Automated Mineral Analysis of Mine Waste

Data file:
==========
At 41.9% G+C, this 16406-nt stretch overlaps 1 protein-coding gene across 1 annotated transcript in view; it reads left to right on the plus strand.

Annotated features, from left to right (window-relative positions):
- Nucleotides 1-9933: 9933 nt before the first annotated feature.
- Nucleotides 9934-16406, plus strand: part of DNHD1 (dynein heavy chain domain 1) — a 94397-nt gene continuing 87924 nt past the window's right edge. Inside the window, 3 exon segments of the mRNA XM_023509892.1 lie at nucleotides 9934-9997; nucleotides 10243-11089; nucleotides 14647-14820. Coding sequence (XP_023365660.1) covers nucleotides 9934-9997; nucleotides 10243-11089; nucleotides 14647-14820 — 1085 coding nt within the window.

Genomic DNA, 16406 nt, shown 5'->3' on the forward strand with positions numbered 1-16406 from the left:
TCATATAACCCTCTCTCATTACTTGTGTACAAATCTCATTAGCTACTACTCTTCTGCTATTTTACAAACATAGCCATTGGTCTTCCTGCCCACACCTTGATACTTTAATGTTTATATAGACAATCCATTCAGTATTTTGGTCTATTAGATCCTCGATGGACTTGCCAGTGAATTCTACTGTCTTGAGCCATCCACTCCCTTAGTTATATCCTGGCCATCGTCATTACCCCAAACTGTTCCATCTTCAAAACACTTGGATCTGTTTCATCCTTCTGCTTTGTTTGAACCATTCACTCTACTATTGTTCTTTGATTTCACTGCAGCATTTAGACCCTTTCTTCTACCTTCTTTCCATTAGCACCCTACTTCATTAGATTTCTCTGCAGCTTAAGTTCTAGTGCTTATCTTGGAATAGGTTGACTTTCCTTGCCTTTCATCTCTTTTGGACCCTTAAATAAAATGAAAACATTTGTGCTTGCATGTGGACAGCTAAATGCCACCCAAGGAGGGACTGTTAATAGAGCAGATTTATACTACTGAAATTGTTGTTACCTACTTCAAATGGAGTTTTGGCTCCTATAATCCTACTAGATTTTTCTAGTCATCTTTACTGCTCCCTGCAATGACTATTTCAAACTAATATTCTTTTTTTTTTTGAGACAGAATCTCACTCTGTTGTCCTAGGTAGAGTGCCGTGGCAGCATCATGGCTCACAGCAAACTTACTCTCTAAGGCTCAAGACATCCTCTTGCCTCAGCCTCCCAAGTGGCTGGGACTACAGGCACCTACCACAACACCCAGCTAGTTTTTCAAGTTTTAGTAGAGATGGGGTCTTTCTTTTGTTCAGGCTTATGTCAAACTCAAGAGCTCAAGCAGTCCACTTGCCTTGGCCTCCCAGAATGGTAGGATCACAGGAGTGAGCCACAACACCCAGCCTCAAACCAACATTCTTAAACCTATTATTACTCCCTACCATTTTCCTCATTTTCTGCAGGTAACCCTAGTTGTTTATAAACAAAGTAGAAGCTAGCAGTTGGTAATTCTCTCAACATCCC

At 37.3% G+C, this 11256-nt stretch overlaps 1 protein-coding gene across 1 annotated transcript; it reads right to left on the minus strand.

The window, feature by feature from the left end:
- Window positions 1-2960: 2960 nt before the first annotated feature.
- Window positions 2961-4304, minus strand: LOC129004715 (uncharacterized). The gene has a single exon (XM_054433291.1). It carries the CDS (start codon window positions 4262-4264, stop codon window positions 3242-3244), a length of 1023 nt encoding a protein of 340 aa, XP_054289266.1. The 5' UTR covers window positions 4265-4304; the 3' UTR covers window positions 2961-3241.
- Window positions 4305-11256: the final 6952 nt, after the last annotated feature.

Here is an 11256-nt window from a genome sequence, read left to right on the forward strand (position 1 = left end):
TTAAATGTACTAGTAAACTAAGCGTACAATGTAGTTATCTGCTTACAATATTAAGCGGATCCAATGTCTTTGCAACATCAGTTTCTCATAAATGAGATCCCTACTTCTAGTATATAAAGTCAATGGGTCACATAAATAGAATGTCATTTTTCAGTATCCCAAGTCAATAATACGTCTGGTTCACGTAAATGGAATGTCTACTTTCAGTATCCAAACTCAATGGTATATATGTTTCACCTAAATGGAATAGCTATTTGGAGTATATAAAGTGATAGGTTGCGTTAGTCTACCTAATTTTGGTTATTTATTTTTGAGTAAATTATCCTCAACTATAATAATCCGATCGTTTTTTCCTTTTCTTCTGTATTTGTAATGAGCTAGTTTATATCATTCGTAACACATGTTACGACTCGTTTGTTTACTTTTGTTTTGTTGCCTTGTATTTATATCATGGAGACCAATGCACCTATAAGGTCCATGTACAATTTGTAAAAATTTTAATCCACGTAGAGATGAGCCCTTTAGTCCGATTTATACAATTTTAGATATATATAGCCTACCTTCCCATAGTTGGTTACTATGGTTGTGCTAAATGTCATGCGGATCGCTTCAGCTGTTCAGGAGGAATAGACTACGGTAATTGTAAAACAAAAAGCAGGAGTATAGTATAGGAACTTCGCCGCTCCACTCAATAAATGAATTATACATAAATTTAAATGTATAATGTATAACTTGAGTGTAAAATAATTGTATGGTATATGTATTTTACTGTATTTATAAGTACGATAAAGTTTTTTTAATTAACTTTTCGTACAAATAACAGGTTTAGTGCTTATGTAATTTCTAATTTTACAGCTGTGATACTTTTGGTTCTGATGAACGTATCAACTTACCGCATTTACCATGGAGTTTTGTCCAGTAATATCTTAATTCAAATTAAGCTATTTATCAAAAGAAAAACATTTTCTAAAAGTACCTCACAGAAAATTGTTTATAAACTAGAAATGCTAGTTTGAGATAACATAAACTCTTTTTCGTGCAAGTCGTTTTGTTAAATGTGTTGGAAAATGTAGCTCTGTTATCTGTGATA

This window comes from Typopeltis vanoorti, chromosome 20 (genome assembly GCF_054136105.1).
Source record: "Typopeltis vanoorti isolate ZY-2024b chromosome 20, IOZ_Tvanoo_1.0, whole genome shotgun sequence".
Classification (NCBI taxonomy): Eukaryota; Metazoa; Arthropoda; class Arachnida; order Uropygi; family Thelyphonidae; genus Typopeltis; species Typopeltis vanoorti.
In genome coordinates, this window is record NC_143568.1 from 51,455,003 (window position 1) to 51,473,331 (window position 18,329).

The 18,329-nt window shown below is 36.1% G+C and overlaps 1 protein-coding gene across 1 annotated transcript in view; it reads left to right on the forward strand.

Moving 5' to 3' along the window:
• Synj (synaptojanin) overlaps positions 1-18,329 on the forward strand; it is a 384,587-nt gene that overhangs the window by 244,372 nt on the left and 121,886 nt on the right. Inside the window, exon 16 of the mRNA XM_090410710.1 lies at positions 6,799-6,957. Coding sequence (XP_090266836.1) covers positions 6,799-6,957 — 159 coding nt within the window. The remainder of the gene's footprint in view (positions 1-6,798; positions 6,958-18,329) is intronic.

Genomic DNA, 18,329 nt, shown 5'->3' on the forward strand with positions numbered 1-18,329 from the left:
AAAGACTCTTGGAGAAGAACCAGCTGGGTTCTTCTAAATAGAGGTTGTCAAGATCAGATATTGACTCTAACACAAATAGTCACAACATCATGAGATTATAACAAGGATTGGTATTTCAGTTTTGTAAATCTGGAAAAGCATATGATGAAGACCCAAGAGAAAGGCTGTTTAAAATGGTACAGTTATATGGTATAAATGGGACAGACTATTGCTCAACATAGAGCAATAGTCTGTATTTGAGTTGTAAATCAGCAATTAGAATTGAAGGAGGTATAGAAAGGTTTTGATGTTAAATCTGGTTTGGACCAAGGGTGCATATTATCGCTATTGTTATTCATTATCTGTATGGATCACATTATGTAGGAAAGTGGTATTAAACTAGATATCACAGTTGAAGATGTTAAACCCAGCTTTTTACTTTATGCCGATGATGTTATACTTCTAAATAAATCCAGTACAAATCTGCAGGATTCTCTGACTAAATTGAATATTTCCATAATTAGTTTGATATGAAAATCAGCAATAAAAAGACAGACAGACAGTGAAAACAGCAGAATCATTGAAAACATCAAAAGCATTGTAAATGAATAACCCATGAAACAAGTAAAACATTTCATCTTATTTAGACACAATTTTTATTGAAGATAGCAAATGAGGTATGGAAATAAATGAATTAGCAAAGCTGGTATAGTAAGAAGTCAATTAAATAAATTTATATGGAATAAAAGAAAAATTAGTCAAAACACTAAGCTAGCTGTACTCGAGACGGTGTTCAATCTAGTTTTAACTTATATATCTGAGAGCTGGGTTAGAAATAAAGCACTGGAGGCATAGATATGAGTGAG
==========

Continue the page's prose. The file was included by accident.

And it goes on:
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Mineral Liberation Analyzer (MLA) is an automated mineralogical system originally developed to characterize ore and mill feeds for the metallurgical processing industry. Its ability to quantitatively characterize solid and particulate material, including whole rock thin sections, waste rock, tailings, soil, and sediments, has led to increasing applications in other industries. The software uses back-scatter electron imagery and energy dispersive X-ray analysis to analyze each particle’s shape, size, and mineralogical information. Energy dispersive X-ray data are compared to a user-generated Mineral Reference Library consisting of known phases and corresponding EDS spectra to classify each particle. MLA is used in this study to provide quantitative assessments of mining-related environmental samples to answer questions regarding mineralogical controls on bioaccessibility, metal leaching/acid rock drainage potential, and anthropogenic influence. Six tailings samples from the New Calumet Mine in Quebec, Canada, were analyzed using MLA. Gastric Pb bioaccessibility testing and total metal content performed on these samples indicated that Pb bioaccessibility in the <250 micron size fraction was not directly correlated with the total Pb concentration. This suggested that there were mineralogical and/or physical controls on bioaccessibility. MLA was used to quantify the relative proportions of cerussite, a highly bioaccessible Pb carbonate, and galena, a lower bioaccessibility Pb sulfide. Liberation and particle size were also analyzed as controls on bioaccessibility. Sample GD-VEG1 (highest bioaccessibility) has the highest ratio of cerussite to galena, the smallest particle size, and the most liberated Pb-bearing particles. The New Calumet tailings were also analyzed using static testing, a suite of laboratory tests used by environmental scientists and mine operators to operationally define acid rock drainage and metal leaching potential. Modal mineralogy obtained from MLA analysis was used to calculate neutralization potential (NP) and acid potential (AP), taking into account the presence of iron carbonate minerals and iron-bearing sulfides other than pyrite. Results are within several units of those obtained by static testing. Two Ni-impacted soil samples collected from the region of Kalgoorlie, Australia were characterized using MLA. Previous studies had focused on bioaccessibility and sequential extraction testing and minor mineralogical work. Preliminary XANES characterization conflicted with mineralogy predicted from sequential extraction and EMPA and MLA were used to quantitatively characterize major Ni-bearing phases and resolve previous discrepancies.